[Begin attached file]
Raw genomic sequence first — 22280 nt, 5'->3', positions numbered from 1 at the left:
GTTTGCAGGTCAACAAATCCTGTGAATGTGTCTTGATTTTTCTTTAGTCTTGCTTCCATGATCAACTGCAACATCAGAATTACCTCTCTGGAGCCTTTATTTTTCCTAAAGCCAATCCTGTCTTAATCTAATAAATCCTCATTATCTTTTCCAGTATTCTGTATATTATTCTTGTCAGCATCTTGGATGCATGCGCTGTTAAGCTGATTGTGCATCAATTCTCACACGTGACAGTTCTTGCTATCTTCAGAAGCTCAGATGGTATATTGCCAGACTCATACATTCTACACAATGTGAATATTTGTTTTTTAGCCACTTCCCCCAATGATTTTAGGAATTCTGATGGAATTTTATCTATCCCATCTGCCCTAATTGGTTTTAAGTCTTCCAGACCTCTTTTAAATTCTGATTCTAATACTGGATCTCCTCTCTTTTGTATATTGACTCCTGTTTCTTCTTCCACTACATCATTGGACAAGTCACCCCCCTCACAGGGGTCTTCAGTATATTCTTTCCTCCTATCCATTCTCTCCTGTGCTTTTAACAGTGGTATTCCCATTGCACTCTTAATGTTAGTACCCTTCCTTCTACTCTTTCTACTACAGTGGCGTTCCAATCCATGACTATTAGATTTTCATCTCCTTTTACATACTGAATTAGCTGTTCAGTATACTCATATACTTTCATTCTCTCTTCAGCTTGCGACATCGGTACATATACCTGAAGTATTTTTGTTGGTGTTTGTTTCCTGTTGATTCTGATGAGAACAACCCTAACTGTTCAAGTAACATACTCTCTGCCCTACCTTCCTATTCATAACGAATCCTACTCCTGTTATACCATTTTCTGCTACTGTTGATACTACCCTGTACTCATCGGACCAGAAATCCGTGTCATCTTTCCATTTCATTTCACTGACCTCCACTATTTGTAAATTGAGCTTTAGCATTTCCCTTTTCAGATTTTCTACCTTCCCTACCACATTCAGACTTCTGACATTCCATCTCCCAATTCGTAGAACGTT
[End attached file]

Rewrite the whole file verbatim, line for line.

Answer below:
Raw genomic sequence first — 22280 nt, 5'->3', positions numbered from 1 at the left:
GTTTGCAGGTCAACAAATCCTGTGAATGTGTCTTGATTTTTCTTTAGTCTTGCTTCCATGATCAACTGCAACATCAGAATTACCTCTCTGGAGCCTTTATTTTTCCTAAAGCCAATCCTGTCTTAATCTAATAAATCCTCATTATCTTTTCCAGTATTCTGTATATTATTCTTGTCAGCATCTTGGATGCATGCGCTGTTAAGCTGATTGTGCATCAATTCTCACACGTGACAGTTCTTGCTATCTTCAGAAGCTCAGATGGTATATTGCCAGACTCATACATTCTACACAATGTGAATATTTGTTTTTTAGCCACTTCCCCCAATGATTTTAGGAATTCTGATGGAATTTTATCTATCCCATCTGCCCTAATTGGTTTTAAGTCTTCCAGACCTCTTTTAAATTCTGATTCTAATACTGGATCTCCTCTCTTTTGTATATTGACTCCTGTTTCTTCTTCCACTACATCATTGGACAAGTCACCCCCCTCACAGGGGTCTTCAGTATATTCTTTCCTCCTATCCATTCTCTCCTGTGCTTTTAACAGTGGTATTCCCATTGCACTCTTAATGTTAGTACCCTTCCTTCTACTCTTTCTACTACAGTGGCGTTCCAATCCATGACTATTAGATTTTCATCTCCTTTTACATACTGAATTAGCTGTTCAGTATACTCATATACTTTCATTCTCTCTTCAGCTTGCGACATCGGTACATATACCTGAAGTATTTTTGTTGGTGTTTGTTTCCTGTTGATTCTGATGAGAACAACCCTAACTGTTCAAGTAACATACTCTCTGCCCTACCTTCCTATTCATAACGAATCCTACTCCTGTTATACCATTTTCTGCTACTGTTGATACTACCCTGTACTCATCGGACCAGAAATCCGTGTCATCTTTCCATTTCATTTCACTGACCTCCACTATTTGTAAATTGAGCTTTAGCATTTCCCTTTTCAGATTTTCTACCTTCCCTACCACATTCAGACTTCTGACATTCCATCTCCCAATTCGTAGAACGTT